Ploedi:

Where do you see the reasons that there are so many cool, upcoming bands from Gainesville...it's a pretty small town, isn't it?

Chuck:

I don't know, it's just like that. It is a small town and I think it's just compiled of a lot of really active imagative people that truly care about music. Just playing. There is a lot of heart, there is a lot of energy there. A lot of bullshit, too as anywhere else. But I mean I don't know, it seems that every other person in Gainesville is either playing in a band or has played in a band. Since there is so many people that play music it seems impossible for there not to be amazing bands coming out all the time. There is constantly always amazing bands just forming and then braking up and then forming another band. There is just a coming and going. I feel lucky to be there. I mean I'm not even there as much as I want to. But when I go home and see the shows and go to these house parties and see all these bands that put their heart and soul into it .... it makes me feel lucky to be a part of that. So, I don't know. It's a good place.

Ploedi:

Whats up in the future with Hot Water Music?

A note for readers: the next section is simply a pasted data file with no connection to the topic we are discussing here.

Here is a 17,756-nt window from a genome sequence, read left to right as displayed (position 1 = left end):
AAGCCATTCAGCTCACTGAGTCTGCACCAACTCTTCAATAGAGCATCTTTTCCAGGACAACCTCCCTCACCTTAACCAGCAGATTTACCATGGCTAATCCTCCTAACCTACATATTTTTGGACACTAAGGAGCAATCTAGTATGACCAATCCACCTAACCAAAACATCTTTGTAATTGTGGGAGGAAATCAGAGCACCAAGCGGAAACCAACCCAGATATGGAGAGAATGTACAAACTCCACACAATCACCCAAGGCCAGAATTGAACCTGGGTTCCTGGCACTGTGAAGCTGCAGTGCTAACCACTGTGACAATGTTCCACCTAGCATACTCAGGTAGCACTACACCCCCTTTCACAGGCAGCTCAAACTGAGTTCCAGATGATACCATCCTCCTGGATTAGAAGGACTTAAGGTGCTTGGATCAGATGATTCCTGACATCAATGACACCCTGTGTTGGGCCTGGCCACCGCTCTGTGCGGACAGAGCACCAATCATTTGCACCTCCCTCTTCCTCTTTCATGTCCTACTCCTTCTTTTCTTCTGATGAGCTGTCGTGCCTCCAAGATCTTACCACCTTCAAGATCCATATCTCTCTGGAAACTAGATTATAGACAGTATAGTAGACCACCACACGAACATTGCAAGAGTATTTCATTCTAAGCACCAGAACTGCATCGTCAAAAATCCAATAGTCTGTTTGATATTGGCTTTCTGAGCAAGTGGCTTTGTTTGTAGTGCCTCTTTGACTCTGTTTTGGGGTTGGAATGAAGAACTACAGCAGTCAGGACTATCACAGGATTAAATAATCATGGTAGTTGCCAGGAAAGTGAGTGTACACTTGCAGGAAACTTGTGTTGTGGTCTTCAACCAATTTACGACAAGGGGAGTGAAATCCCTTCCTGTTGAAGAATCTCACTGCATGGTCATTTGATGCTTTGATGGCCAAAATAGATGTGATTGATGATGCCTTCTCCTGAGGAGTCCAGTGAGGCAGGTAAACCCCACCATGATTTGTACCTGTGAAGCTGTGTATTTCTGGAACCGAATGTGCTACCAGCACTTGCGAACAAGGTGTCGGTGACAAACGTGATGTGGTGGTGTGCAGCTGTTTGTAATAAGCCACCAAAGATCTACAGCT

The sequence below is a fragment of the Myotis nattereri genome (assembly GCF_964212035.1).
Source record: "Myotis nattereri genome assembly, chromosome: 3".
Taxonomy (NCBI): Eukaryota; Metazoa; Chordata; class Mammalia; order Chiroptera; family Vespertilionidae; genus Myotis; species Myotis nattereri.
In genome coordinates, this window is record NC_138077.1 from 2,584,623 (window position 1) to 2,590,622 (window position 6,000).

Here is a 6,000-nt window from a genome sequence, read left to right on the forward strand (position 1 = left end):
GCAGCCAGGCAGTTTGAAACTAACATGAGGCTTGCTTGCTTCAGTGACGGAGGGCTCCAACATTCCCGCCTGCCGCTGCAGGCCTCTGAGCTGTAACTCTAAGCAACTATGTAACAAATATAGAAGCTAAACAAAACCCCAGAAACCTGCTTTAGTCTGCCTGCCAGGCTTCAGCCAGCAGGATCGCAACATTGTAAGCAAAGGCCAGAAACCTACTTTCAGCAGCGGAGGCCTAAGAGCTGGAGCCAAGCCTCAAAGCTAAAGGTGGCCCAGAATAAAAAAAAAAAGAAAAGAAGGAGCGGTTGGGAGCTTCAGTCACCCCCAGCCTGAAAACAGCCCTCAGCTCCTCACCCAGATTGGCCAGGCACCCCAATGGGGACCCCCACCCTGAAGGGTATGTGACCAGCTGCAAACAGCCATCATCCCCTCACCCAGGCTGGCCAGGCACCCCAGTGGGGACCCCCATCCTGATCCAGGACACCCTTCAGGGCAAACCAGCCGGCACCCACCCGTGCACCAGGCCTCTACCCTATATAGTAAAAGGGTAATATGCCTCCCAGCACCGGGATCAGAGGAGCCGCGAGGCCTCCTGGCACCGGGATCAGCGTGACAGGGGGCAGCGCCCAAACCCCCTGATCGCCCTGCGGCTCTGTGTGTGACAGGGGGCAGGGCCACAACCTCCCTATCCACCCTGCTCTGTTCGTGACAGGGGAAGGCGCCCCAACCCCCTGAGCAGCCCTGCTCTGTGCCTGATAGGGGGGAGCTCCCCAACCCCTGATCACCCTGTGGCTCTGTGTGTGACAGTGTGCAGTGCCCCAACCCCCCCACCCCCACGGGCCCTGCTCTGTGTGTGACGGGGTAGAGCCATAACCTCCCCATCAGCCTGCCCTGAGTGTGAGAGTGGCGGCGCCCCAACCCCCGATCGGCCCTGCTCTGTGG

Chuck:

We're gonna do another record. Right now we have about nine songs. And when we get back from this tour we got about six weeks off and then we're on the Warped Tour for seven weeks and then after that we're taking six months off not doing much. Eventually we're doing a small like east coast trip and maybe play some shows in Florida with Leatherface when they come over. But other than that we're just gonna be writing and trying to finish this new record. That's our focus. So that's what we're putting all our energy into.

Ploedi:

Some final words?

Chuck:

Thank you for taking this time, I appreciate it...yeah.






Thanks to Chuck as well. I really liked his explanations on Free Radio Gainessville and his way to do the interview. After each question he took a bit of time thinking what to say and then said lot's of great interesting stuff.